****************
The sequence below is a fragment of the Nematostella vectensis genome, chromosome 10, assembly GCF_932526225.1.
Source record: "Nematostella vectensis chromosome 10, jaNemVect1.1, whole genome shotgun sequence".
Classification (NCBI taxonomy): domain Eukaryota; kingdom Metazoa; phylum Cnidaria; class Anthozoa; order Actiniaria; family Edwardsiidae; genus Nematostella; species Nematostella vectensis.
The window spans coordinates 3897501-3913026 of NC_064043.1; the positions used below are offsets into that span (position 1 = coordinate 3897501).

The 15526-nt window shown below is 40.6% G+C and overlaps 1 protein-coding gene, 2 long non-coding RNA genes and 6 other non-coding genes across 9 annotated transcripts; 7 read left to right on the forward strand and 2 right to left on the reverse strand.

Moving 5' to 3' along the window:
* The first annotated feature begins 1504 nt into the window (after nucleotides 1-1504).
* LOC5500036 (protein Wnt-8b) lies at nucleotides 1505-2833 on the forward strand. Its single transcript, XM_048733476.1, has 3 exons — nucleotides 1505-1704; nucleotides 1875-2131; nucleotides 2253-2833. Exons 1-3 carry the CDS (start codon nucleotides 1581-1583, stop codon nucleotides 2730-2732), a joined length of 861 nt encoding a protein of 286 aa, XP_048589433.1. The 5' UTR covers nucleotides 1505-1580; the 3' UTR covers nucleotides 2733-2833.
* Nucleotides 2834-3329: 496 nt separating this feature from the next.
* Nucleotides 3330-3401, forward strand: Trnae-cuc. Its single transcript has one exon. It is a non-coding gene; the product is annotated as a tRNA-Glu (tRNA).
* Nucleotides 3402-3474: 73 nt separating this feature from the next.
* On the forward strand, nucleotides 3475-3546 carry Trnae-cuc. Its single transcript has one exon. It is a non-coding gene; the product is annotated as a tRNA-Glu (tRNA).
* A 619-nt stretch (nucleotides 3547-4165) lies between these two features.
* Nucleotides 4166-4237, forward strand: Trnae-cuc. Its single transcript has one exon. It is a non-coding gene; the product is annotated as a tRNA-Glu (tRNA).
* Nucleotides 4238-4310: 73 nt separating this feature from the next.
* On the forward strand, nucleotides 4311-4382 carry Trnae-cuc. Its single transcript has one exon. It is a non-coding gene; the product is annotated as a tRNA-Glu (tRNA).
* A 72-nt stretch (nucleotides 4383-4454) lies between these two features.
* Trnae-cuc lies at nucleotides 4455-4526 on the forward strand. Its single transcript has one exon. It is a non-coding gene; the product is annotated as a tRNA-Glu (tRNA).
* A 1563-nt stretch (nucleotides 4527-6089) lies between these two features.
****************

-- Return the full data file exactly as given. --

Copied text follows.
The sequence below is a fragment of the Nematostella vectensis genome, chromosome 10, assembly GCF_932526225.1.
Source record: "Nematostella vectensis chromosome 10, jaNemVect1.1, whole genome shotgun sequence".
Classification (NCBI taxonomy): domain Eukaryota; kingdom Metazoa; phylum Cnidaria; class Anthozoa; order Actiniaria; family Edwardsiidae; genus Nematostella; species Nematostella vectensis.
The window spans coordinates 3897501-3913026 of NC_064043.1; the positions used below are offsets into that span (position 1 = coordinate 3897501).

The 15526-nt window shown below is 40.6% G+C and overlaps 1 protein-coding gene, 2 long non-coding RNA genes and 6 other non-coding genes across 9 annotated transcripts; 7 read left to right on the forward strand and 2 right to left on the reverse strand.

Moving 5' to 3' along the window:
* The first annotated feature begins 1504 nt into the window (after nucleotides 1-1504).
* LOC5500036 (protein Wnt-8b) lies at nucleotides 1505-2833 on the forward strand. Its single transcript, XM_048733476.1, has 3 exons — nucleotides 1505-1704; nucleotides 1875-2131; nucleotides 2253-2833. Exons 1-3 carry the CDS (start codon nucleotides 1581-1583, stop codon nucleotides 2730-2732), a joined length of 861 nt encoding a protein of 286 aa, XP_048589433.1. The 5' UTR covers nucleotides 1505-1580; the 3' UTR covers nucleotides 2733-2833.
* Nucleotides 2834-3329: 496 nt separating this feature from the next.
* Nucleotides 3330-3401, forward strand: Trnae-cuc. Its single transcript has one exon. It is a non-coding gene; the product is annotated as a tRNA-Glu (tRNA).
* Nucleotides 3402-3474: 73 nt separating this feature from the next.
* On the forward strand, nucleotides 3475-3546 carry Trnae-cuc. Its single transcript has one exon. It is a non-coding gene; the product is annotated as a tRNA-Glu (tRNA).
* A 619-nt stretch (nucleotides 3547-4165) lies between these two features.
* Nucleotides 4166-4237, forward strand: Trnae-cuc. Its single transcript has one exon. It is a non-coding gene; the product is annotated as a tRNA-Glu (tRNA).
* Nucleotides 4238-4310: 73 nt separating this feature from the next.
* On the forward strand, nucleotides 4311-4382 carry Trnae-cuc. Its single transcript has one exon. It is a non-coding gene; the product is annotated as a tRNA-Glu (tRNA).
* A 72-nt stretch (nucleotides 4383-4454) lies between these two features.
* Trnae-cuc lies at nucleotides 4455-4526 on the forward strand. Its single transcript has one exon. It is a non-coding gene; the product is annotated as a tRNA-Glu (tRNA).
* A 1563-nt stretch (nucleotides 4527-6089) lies between these two features.